Panda was GREAT for my ecommerce site; my site is up 30% since pre-Panda days. I think some .edu links (as well as non .edu links from some information-based, non-commercial sites helped out here significantly.
But sales are down significantly. Lots more traffic = far fewer shoppers. Oh well...
Starting to wonder whether having information-based articles on an ecommerce site (and links from other information-based sites) might not be a liability.
| 7:31 am on Nov 29, 2011 (gmt 0)|
|You'll likely find that left to their [blogger's] own devices, they'll just use your company name. |
We don't have many bloggers linking to us at all from IN CONTENT links, but when they do, they tend to use a kind of "tease" about the article. Our own names aren't prominent (although the business name is), so that's why in our case they probably don't use our own names.
Of course, blogrolls will use the name of the blog, but that's a whole 'nother kettle of fish.
The "hobbyist" sites overwhelmingly use our company name (again, as far as I can tell).
| 8:02 am on Nov 29, 2011 (gmt 0)|
|Point is, as soon as you use an artificial system, there are recognizable patterns and you've reduced diversity. |
I agree with that. But I am simply wondering whether backlink "over diversity" might not be an easily recognized pattern by google. It certainly is an "artificial system." If the majority of sites have X amount of diversity in their backlink profile and we have 3X amount of diversity, I wonder if we might not be placing a target on our backs...
I guess when I hear things like, "We only count the links we trust," I can't help but wonder if they actually still "trust" a link from an .edu page to an ecommerce page as much as they did before. Maybe JC Penny left a bad taste in google's mouth...
Sometimes I wonder if that is part of the reason that big brands are doing so well in the SERPs lately. Yeah, they have a massive diversity of links, but they have ALWAYS had a massive amount of backlink diversity.
But suppose for a moment that google was going to more highly value commerce-related links to ecommerce sites. Those big brands probably have a higher percentage of links that are on some public forums that are related to buying something, like, "Where's the best place to buy an SEO book?" And someone says, "Oh, buy it on Amazon at this link..."
Anyway, you guys know that I am still quite the abecedarian when it comes to this stuff, so this is more rambling than any real hypothesis.
And Google's smarter than you. they're also better looking. And have more money.
And google also spends their Saturday nights alone with their iPod, wishing they had a girlfriend...
| 7:08 am on Nov 30, 2011 (gmt 0)|
Staying diversified insofar as the anchor text and rigid guidelines for where you choose to work with in terms of potential links covers 99.9% of the risk in my opinion.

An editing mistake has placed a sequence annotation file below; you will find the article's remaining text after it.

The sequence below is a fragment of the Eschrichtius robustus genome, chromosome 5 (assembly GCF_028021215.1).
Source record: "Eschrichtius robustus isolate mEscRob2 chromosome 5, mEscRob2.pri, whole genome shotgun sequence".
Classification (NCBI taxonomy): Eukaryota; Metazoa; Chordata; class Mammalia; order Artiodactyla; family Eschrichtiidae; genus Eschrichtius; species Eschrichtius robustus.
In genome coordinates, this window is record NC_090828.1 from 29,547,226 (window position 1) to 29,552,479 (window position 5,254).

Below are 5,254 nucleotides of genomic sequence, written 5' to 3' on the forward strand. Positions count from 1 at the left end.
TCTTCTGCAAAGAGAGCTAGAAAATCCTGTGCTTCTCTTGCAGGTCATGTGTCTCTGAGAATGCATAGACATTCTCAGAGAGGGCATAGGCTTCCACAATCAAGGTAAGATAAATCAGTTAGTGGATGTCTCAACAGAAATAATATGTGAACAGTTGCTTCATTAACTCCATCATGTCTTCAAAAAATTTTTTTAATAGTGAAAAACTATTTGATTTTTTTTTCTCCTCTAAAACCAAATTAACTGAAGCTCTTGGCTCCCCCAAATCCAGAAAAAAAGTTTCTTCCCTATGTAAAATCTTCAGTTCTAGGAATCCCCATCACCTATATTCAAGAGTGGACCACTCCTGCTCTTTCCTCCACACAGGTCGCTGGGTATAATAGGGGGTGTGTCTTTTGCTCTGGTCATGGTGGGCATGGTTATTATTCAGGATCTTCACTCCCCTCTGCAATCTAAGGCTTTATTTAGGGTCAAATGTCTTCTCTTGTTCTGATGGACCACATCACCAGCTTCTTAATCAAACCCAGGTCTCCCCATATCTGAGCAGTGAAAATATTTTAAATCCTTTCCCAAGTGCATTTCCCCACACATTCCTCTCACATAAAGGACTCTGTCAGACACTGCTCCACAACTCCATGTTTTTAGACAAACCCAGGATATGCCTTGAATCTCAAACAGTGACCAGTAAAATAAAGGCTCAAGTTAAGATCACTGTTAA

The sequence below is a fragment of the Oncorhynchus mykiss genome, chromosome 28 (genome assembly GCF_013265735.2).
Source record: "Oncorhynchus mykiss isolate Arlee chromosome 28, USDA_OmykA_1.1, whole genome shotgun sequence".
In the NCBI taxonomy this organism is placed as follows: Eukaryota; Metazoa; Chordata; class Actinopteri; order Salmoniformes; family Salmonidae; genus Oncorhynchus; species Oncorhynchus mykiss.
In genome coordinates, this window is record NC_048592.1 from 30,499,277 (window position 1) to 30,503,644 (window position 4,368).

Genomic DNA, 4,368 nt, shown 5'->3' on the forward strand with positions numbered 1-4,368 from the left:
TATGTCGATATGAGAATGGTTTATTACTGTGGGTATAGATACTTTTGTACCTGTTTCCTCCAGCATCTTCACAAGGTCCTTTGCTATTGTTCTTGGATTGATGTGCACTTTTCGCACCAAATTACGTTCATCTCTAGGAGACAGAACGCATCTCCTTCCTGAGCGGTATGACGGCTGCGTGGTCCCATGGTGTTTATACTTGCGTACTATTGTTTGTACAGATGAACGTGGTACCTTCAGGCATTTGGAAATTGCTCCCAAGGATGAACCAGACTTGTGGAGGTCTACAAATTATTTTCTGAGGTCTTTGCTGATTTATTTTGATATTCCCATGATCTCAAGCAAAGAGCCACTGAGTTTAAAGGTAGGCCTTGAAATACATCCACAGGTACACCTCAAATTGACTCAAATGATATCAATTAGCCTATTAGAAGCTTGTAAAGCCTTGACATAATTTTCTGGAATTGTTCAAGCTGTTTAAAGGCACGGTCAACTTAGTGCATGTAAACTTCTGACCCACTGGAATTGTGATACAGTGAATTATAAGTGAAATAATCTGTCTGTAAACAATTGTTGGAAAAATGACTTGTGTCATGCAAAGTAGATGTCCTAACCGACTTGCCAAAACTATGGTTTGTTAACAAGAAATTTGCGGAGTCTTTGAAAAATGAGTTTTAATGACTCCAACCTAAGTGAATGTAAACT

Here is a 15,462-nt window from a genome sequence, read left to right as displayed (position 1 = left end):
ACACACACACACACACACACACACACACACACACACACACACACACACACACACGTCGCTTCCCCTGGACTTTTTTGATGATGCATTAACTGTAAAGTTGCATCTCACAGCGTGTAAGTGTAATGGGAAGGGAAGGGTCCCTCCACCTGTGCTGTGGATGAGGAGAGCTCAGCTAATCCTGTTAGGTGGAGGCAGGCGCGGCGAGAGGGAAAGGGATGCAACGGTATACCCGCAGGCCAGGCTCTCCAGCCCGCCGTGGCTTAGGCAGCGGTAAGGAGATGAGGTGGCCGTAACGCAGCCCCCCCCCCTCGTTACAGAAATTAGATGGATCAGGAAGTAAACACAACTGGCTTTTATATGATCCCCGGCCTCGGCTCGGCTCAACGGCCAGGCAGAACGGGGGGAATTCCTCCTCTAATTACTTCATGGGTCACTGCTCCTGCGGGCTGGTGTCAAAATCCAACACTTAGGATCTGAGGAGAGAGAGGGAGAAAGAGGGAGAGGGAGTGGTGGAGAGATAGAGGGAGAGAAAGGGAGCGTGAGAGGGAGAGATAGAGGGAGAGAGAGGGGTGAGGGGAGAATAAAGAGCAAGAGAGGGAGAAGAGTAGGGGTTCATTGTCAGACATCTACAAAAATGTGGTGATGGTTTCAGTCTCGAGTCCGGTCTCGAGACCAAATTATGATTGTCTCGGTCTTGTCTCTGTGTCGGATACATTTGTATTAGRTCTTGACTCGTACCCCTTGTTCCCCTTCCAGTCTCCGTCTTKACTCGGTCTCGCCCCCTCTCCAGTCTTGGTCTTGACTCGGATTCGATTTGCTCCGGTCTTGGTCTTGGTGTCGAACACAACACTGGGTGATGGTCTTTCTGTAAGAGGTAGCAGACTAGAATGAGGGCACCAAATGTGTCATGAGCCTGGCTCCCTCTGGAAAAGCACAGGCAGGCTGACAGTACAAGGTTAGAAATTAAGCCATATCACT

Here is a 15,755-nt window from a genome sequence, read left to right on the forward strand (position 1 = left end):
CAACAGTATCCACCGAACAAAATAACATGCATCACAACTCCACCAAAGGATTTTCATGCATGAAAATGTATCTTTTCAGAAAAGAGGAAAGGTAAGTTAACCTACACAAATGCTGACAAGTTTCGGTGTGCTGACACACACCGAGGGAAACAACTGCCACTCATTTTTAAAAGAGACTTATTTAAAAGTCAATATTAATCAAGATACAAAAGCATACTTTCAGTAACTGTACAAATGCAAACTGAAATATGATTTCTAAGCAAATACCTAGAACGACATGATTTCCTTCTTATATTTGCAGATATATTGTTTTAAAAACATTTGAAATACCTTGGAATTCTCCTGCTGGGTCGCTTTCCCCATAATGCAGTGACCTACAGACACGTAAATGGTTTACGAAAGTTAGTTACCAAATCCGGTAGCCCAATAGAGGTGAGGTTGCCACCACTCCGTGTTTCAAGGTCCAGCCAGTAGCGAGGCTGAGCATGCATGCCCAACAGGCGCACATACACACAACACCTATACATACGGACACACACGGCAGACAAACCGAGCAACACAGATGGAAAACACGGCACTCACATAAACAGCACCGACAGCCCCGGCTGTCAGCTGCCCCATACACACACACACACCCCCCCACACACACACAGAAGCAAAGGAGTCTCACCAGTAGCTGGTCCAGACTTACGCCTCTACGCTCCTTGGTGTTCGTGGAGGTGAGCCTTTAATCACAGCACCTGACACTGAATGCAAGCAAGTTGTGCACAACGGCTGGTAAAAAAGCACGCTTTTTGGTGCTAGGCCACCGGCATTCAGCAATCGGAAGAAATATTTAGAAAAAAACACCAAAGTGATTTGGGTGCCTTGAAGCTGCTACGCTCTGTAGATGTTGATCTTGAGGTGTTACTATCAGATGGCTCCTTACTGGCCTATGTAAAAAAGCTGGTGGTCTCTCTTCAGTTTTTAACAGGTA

Taking it any further is 95/5 and is something I do when I am at the top of the ranking heap and want to stay there.
I believe brand links are developed through signals.
One signal is to use your business / brand name often in your inbound links.
Using a link analysis excel which shows you all percentages for competitors along with exact keyword percentages and brand percentages helps. We tend to use an excel randomizer for anchor text selection except where we are not in any control of the anchor text we receive.
| 11:26 am on Nov 30, 2011 (gmt 0)|
|Using a link analysis excel which shows you all percentages for competitors along with exact keyword percentages and brand percentages helps. |
That's exactly the kind of think that can get you into trouble long term.
And whether that happens isn't a matter of how smart one is. It's completely dependent on what Google does.
| 2:33 pm on Nov 30, 2011 (gmt 0)|
I know I am rambling again, but...
If I were a financial planner, I would tell my clients to diversify. Buy stocks, bonds, real estate, gold, diamonds, T Bills, pork bellies... just diversify for safety.
Which is fine.
But then the government decides that they are going to tax the "One Percenters" out there at a higher rate. They want to triple the tax rate - they just can't decide which particular individual financial instrument (stocks, bonds, pork bellies, etc.,) they are going to raise taxes on.
So instead of increasing the tax rate on any one particular instrument, they decide to take the easy way out and triple the tax rate on PEOPLE who make money from more than three different investment vehicles, regardless of what those instruments are.
When asked by reporters why they did it, a government spokesman replied, "Because it was easy, and we are lazy."
I can't help but wonder whether over diversification - in content, not in link profiles - is what caused so many sites to become Panda fodder...
| 2:40 pm on Nov 30, 2011 (gmt 0)|
|If I were a financial planner, I would tell my clients to diversify. Buy stocks, bonds, real estate, gold, diamonds, T Bills, pork bellies... just diversify for safety. |
and that's the wrong advice. you do diversify, but not randomly. There's statistics at work, you need a specific list of things that are correlated and not correlated and inversely correlated. When stocks go down, gold goes up, real estate is mostly unaffected (maybe not, but that's the idea).
This isn't investing. This is attempting to figure out Google's algo, while they're actively seeking footprints of people who are figuring out their algo.
So diversity is the key - no footprint. If there's one mantra, it's don't do anything twice. As soon as you do it three times, it's traceable by Google.
Which is why this:
|Using a link analysis excel which shows you all percentages for competitors along with exact keyword percentages and brand percentages helps. |
Is risky because as soon as Google changes their dials on attributes and what they're measuring, you're screwed. Diversify, and when they measure something else, well hey, I already have some of that.